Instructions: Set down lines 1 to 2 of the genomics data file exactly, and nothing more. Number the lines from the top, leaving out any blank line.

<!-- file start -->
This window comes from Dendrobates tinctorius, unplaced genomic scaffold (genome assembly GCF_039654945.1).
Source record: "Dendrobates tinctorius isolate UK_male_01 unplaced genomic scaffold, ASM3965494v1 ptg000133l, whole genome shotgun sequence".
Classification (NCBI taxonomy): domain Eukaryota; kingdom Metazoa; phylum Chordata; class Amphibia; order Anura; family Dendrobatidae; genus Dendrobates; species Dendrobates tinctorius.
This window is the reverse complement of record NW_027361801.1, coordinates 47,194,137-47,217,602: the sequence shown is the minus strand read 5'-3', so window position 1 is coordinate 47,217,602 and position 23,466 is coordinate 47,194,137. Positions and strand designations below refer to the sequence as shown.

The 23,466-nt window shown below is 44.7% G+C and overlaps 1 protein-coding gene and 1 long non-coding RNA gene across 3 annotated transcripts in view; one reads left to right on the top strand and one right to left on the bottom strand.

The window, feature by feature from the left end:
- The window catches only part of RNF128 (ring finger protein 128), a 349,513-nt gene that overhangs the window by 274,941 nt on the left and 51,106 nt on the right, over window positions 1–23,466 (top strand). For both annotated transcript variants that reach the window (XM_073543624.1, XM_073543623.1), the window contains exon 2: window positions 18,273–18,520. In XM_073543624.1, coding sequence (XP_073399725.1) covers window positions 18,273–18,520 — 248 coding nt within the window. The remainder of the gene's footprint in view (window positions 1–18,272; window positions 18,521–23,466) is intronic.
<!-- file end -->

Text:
This window comes from Dendrobates tinctorius, unplaced genomic scaffold (genome assembly GCF_039654945.1).
Source record: "Dendrobates tinctorius isolate UK_male_01 unplaced genomic scaffold, ASM3965494v1 ptg000133l, whole genome shotgun sequence".